This post has been edited by scolty: 15 May 2011 - 01:29 PM

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#8 CodingSup3rnatur@l-360  Icon User is offline

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Re: Generics "as" operator

Posted 15 May 2011 - 01:19 PM

It is the definition and declaration of 'val1'. 'val1' is just a variable that you have declared. In this line:

IComparable val1 = val as IComparable; //declaration AND definition of 'val1'




you are declaring a variable called 'val1', and giving it a type of IComparable. You are then assigning to that variable the result of the cast (defining its value).


I'm not sure where the int array comes into it?


I think you are carrying some sort of misunderstanding there actually :) Can you explain why you think the array variable is needed?


Plus, your array declaration syntax is slightly off, it should be like this:

private int[] val1;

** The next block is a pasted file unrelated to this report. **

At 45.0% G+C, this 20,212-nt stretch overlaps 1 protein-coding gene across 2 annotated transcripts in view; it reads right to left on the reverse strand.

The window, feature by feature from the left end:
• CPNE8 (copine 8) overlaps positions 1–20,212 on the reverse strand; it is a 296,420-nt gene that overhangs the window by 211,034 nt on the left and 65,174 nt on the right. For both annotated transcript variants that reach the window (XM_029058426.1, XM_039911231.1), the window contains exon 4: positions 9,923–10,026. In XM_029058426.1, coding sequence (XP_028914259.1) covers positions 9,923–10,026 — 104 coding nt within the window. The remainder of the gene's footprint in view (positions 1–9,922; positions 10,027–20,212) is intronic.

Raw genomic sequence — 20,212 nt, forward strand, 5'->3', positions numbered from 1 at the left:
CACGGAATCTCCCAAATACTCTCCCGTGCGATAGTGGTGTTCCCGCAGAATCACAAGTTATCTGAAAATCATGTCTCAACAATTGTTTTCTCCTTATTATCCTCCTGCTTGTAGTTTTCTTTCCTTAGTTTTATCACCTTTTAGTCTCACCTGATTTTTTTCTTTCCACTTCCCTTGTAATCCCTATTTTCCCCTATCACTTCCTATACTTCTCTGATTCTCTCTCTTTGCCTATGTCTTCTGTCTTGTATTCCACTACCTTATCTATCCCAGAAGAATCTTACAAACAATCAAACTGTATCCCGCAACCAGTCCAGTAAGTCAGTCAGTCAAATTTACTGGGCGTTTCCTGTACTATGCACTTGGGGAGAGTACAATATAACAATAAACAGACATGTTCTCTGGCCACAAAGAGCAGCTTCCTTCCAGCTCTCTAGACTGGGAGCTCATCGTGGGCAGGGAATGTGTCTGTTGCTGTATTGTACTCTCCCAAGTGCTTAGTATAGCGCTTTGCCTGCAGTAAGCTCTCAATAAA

This post has been edited by CodingSup3rnatur@l-360: 15 May 2011 - 02:48 PM

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#9 scolty  Icon User is offline

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Re: Generics "as" operator

Posted 15 May 2011 - 01:27 PM

aye, i am a little confused. Basically i thought i needed to declare a variable normally first before i messed with interfaces, ie i didnt see IComparable as a data type which i could declare a variable with (n im not sure if even thats correct lol) I guess i need to go back and re-read that section as i obviously havent understood it.

Thanks for your help though

This post has been edited by scolty: 15 May 2011 - 01:28 PM

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#10 JackOfAllTrades  Icon User is offline

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Re: Generics "as" operator

Posted 15 May 2011 - 01:37 PM

With the introduction of REAL generics in C# 2.0, ArrayList should be mentioned as nothing more than a footnote of "here's how we used to have to do this when we wore onions on our belts".